by Reinhard Thomas
January 30, 2017
Inca ruins of Phuyupatamarca beside the trail
We are leaving the puma shaped city of Cuzco and traveling North on our way to the Sacred Valley of the Incas. We stop at Pisac to visit a traditional very colorful Native Indian market and in Ollantaytambo to admire the ruins of a temple with magnificent Inca stonework and enormous terraces.
View from the Inca Trail
The Sacred Valley once was an important area for the Incas. A large number of Inca soldiers were stationed here to protect against the Antis ethnic groups, which lived in the nearby jungle. The slopes of the steep hills in the valley have terraces, built by the Incas for agricultural use, and salt-pans which are still in use dating from ancient times, prior to the Incas.
The mountains around Machu Picchu are covered in lush vegetation
The next morning we begin our hike on the classic 4 day, 45km long Inca trail. The trail is part of an ancient Inca “road system” and was only re-discovered in 1915 after the discovery of Machu Picchu by Hiram Bingham, an American archaeologist who was actually looking for the lost city of Vilcabamba but found instead, with the help of a local farmers boy, the ruins of Machu Picchu.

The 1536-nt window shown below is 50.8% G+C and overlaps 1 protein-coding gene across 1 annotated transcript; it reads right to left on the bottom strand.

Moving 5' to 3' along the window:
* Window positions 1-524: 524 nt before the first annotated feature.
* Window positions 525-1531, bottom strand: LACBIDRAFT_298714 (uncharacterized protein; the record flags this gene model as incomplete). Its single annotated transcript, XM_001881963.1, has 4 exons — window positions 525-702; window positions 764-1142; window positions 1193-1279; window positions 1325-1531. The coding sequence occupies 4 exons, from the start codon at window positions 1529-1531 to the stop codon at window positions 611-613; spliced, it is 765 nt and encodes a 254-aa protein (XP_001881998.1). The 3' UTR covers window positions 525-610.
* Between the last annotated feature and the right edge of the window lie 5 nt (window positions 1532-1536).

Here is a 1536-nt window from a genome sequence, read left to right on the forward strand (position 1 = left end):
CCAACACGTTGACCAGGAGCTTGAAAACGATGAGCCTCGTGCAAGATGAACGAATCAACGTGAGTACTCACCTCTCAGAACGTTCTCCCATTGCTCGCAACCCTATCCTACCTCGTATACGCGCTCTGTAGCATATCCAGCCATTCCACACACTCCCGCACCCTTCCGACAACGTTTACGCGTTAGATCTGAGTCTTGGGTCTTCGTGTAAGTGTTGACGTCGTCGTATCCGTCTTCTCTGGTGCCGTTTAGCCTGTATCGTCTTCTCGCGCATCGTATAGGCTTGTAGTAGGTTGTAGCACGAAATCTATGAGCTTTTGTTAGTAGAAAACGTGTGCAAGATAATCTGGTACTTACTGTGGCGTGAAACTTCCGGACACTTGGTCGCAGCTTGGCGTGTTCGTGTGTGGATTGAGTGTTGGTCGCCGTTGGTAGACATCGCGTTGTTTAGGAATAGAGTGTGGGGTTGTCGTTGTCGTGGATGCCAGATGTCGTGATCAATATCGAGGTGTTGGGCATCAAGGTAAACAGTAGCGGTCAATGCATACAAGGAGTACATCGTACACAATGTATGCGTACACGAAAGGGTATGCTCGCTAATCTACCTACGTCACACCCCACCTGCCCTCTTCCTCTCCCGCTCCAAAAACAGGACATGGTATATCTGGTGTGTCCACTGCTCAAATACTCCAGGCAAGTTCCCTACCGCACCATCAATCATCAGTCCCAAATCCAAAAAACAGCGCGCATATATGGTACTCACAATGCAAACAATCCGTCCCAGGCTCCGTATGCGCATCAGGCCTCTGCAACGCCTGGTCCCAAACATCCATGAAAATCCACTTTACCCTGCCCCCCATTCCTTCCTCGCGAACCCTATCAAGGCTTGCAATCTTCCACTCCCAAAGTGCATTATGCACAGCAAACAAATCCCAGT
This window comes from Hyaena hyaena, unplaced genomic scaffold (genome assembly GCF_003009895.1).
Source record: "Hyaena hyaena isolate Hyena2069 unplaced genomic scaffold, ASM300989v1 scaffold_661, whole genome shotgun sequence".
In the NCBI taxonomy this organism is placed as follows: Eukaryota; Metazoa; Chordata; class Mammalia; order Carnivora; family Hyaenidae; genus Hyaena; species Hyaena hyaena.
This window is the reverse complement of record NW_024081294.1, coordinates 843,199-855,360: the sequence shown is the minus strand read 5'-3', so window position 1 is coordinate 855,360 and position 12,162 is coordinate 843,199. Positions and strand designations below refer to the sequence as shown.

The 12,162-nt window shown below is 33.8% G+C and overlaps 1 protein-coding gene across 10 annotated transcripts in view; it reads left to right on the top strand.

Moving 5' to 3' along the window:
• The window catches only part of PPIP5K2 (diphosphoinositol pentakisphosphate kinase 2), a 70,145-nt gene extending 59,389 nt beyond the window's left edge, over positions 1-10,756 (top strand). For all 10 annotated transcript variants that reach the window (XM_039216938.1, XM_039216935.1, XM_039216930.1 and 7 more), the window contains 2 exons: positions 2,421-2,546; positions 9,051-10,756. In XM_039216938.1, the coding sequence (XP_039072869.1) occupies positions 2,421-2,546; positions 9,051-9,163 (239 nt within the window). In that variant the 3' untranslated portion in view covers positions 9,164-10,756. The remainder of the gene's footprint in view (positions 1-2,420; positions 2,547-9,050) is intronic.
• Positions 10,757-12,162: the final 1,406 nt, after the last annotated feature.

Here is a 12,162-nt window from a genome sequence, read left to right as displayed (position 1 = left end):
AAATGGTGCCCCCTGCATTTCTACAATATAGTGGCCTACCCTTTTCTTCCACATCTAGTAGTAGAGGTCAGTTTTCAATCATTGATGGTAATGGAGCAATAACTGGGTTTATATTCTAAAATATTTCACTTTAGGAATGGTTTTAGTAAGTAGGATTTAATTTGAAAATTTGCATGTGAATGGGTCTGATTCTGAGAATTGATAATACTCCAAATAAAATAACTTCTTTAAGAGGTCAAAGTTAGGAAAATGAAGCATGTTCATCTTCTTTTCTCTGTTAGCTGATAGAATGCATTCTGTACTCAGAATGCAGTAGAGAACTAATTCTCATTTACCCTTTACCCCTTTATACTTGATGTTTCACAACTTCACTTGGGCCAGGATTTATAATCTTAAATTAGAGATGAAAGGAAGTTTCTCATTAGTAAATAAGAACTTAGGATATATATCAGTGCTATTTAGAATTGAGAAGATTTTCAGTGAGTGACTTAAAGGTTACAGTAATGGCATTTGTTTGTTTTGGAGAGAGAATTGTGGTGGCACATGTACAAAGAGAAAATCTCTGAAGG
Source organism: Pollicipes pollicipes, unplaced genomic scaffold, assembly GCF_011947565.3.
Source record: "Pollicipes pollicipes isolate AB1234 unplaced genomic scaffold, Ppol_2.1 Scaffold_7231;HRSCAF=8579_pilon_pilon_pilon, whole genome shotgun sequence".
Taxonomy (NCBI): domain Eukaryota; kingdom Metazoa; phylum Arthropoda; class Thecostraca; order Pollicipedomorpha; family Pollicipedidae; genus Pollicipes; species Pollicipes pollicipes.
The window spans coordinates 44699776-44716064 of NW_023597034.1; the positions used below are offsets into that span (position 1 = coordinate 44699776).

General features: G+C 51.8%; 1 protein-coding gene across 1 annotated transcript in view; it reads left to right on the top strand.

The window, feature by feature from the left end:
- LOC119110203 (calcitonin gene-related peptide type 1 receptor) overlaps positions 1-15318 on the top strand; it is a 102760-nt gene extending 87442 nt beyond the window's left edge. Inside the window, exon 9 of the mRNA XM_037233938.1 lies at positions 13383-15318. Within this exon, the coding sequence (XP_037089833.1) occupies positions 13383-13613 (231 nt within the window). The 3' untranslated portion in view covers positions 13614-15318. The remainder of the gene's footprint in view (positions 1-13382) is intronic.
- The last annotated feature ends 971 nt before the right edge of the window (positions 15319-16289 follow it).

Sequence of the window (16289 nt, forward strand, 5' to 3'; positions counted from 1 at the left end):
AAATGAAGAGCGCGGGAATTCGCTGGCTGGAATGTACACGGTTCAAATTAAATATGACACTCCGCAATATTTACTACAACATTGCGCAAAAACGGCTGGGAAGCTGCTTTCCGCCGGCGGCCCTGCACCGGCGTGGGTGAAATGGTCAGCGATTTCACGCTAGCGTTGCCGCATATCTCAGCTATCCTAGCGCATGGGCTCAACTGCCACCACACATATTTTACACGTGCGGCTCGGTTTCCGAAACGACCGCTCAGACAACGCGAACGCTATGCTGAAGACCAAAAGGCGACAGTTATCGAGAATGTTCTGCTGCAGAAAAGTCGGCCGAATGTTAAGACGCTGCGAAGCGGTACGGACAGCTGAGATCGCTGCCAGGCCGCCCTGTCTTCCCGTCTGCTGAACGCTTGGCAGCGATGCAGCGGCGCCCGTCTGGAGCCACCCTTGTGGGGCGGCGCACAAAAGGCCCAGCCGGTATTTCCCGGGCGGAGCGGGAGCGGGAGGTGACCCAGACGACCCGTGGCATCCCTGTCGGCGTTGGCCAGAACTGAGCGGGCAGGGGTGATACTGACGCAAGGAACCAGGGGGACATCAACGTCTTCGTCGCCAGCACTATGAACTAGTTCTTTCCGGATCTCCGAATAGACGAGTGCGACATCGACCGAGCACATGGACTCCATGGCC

View into the sacred valley
For many years individual hikers walked the Inca Trail on their own but because of the garbage and damage they left behind, the Government instituted restrictions in 2003. Now a licensed guide must accompany all trekkers and the maximum number of people on the trail is 220 per day. Porters carry the stoves, tents, gas cylinders, chairs, food and some of the hiker’s personal belongings such as sleeping bags. However, the maximum load the porters are allowed to carry is 44 lbs and guards with scales at the start of the trail make sure that this limit is enforced.